The Quaker Dynamic:
and Corporate Vision
I want to express my
appreciation for the Quaker Universalist Fellowship. I believe that it
represents an important development toward mutual understanding, appreciation
and conciliation among Friends. The clarity and mutual support among Quaker
universalists overcomes some of the threatened feelings one sometimes can feel
in our meetings. New Foundation Fellowship and other Christ-centered Friends
groups serve a similar function. Our various groups define more clearly for our
times the two poles of Quakerism that are essential for a vigorous, creative
Society of Friends. Therefore, I want to say as much as I can about where I
agree with essential Quaker universalism. I also want to make my case for what
is essential about the Christian identity of Quakerism.
For me, there are
two levels to the issue among us. One is personal faith; the other is shared
witness. I find few Friends, universalist or Christian, who seem to share this
two-level view, so what I say here is by no means common understanding among
First, let me speak
to the level of personal faith and share a little of my own background as a
Friend. I grew up in a large pastoral meeting in Indianapolis. This particular
meeting was Christ-centered, like all pastoral meetings, but it was not really
evangelical. Historically, it represents the modernist-liberal trend in
Gurneyite Quakerism that continues to be strong in Friends United Meeting.
Incidentally, it is this stream that produced Rufus Jones and informed his
concern for Quaker renewal at the turn of the century. The Quaker worship I
grew up with had Bible stories, hymns, and sermons, as well as time for
unprogrammed worship. Its meetings for business would be hard to
differentiate from meetings for business here at Brooklyn Meeting or elsewhere.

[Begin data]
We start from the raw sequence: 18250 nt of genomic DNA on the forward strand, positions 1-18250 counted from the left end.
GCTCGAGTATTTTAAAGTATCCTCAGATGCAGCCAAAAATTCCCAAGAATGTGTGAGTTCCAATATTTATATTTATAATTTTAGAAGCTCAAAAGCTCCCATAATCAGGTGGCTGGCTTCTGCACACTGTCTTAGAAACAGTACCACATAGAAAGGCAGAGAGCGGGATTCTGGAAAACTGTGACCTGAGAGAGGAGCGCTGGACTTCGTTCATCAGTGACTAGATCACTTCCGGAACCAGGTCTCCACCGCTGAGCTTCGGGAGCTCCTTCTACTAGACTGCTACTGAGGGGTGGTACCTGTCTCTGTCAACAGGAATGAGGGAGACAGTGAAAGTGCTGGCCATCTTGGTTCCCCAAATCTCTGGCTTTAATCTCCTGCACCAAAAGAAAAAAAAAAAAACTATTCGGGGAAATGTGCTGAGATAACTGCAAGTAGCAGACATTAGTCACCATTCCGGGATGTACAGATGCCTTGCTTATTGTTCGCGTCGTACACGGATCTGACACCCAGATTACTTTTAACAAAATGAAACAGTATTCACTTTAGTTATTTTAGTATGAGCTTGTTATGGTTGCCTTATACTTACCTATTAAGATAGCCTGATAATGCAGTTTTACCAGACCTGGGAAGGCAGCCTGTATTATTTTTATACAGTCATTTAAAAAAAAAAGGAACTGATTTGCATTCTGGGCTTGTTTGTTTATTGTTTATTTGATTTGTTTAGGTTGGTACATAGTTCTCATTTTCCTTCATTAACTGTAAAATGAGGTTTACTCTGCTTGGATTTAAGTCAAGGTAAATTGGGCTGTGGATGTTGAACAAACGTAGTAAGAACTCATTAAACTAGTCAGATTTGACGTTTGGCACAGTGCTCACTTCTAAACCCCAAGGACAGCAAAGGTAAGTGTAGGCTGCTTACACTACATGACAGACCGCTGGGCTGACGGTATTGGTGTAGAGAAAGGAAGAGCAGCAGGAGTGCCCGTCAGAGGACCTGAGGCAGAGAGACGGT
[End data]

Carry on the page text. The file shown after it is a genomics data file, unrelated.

The Christian religious education I received was not dogmatic; it simply washed
over me. Thus, my early Christian experience was perhaps different from that of
some Quaker universalists who felt repressed by a more dogmatic form of
Christianity. In fact, I would have to say that I was not a Christian in any
serious sense of the word. My early spirituality was at least as much a nature
mysticism as it was Christian.
My convincement experience was rather unusual; I was first
called to be a minister before I became a serious Christian. My calling came very
clearly, despite the fact I had never before considered the ministry. Given my
background, I began to prepare to become a Friends pastor. I took some religion
courses in college, where I became very interested in the Bible. I went on to
Union Theological Seminary, here in New York, where I continued to emphasize
study in the Bible. Hebrew Scripture spoke first to me. It was only in my
second year of seminary that my spiritual life began to form decisively around
the person of Jesus Christ.
I was finally a Christian, but there was nothing
particularly Quaker about my Christian faith. I was steeped in the
neo-orthodoxy of Bonhoeffer and others, which still echoed in the halls of
Union Seminary. It was only as I was serving in my first Friends pastorate that
I read seriously in Quakerism and discovered the message of early Friends. A
decisive event came in 1976 when I heard Lewis Benson speak on the message of
George Fox. Here was an understanding of the gospel that was new to me one that
I had never encountered in seminary, and one that spoke more clearly to my own
experience of Christ. I was caught up in the writings of Fox as I went on to
graduate school at Drew University. This work culminated in a doctoral
dissertation on Fox, which later became my first book, Apocalypse of the
Meanwhile, I had always sensed spiritual wholeness in
non-Christians, though certainly not in everyone Christian or non-Christian.
That of God in everyone is no automatic pilot, and people do ignore and repress it. There is too much evil evident in the
world to imagine otherwise. But the spiritual integrity of many non-Christians
is too clear to deny. Thus, my Quaker universalism is based upon a discernment
of people first of all, not upon theories of comparative religion. The